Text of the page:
Texas Senate approves Public Utility Commission board overhaul
As part of its efforts to reform the state’s electric market this session, the Texas Senate on Thursday passed a bill that would change the makeup of the commission charged with overseeing utilities in the state.
All three members of the Public Utility Commission resigned in the weeks following the February ice storm that left millions of Texans without power. Sen. Charles Schwertner of Georgetown told members that the next set of commissioners have to be better.
“We all know that reform is necessary at the PUC,” he said. “We need strong leaders, we need individuals that have common sense and that are representing and looking after the best interests of Texans.”
His bill, SB 2154, would increase the membership of the commission from three to five and give the governor 30 days to appoint a new commission chair upon passage of the bill. It also expands the requirements for membership to allow for industry experts, attorneys, engineers or accountants to serve as commissioners, rather than simply those “well informed and qualified in the field of public utilities and utility regulation” as exists in current law. Commissioners would also have to be current residents of the state of Texas. Houston Sen. Paul Bettencourt applauded the bill, saying it will ensure the PUC better represents all areas of the state.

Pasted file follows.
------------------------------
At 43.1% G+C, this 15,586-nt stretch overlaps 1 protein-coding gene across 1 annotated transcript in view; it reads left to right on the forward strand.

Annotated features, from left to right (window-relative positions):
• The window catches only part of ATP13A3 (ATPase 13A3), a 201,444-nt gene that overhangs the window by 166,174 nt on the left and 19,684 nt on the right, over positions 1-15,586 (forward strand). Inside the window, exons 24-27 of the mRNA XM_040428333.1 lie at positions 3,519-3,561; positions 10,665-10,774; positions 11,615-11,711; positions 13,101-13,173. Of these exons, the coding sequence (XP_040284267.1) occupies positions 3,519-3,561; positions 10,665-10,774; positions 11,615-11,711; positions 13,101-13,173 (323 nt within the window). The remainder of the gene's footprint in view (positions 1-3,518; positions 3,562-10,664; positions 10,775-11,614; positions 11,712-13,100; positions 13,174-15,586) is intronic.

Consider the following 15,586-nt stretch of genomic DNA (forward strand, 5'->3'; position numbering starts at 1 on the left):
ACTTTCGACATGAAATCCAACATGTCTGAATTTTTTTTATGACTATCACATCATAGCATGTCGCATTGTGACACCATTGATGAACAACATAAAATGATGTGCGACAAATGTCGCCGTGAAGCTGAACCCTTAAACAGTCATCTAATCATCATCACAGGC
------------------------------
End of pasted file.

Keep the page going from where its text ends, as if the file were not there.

“I think five members is a minimum allotment to get some regionality in the state, as well as some diversity of background and thought in what is an extremely important commission,” he said.
Schwertner called SB 2154 a “small step” on the road to meaningful reform. He presented a much larger effort before the Senate Jurisprudence Committee on Thursday in the form of SB 3, the Senate’s comprehensive electric utility reform bill for the session. Schwertner told members he’s found the industry ready and willing to work with lawmakers.
This bill would require energy companies to winterize facilities, avoiding the equipment failures and fuel shortages behind much of the loss of capacity in February. It would create an escalating set of penalties for companies that don’t act in good faith, ranging from a letter of reprimand all the way up to a fine of one million dollars per day.
In hearings on the ice storm power crisis, one issue that repeatedly surfaced was one of communication on the part of state regulators. Senators told agency representatives they did not do enough to warn people of the magnitude of the storm and the potential length of the blackouts. SB 3 would require state emergency management officials to categorize winter storms by severity, as is done with hurricanes, and would create a statewide alert system to ensure citizens can properly prepare for future severe winter weather events.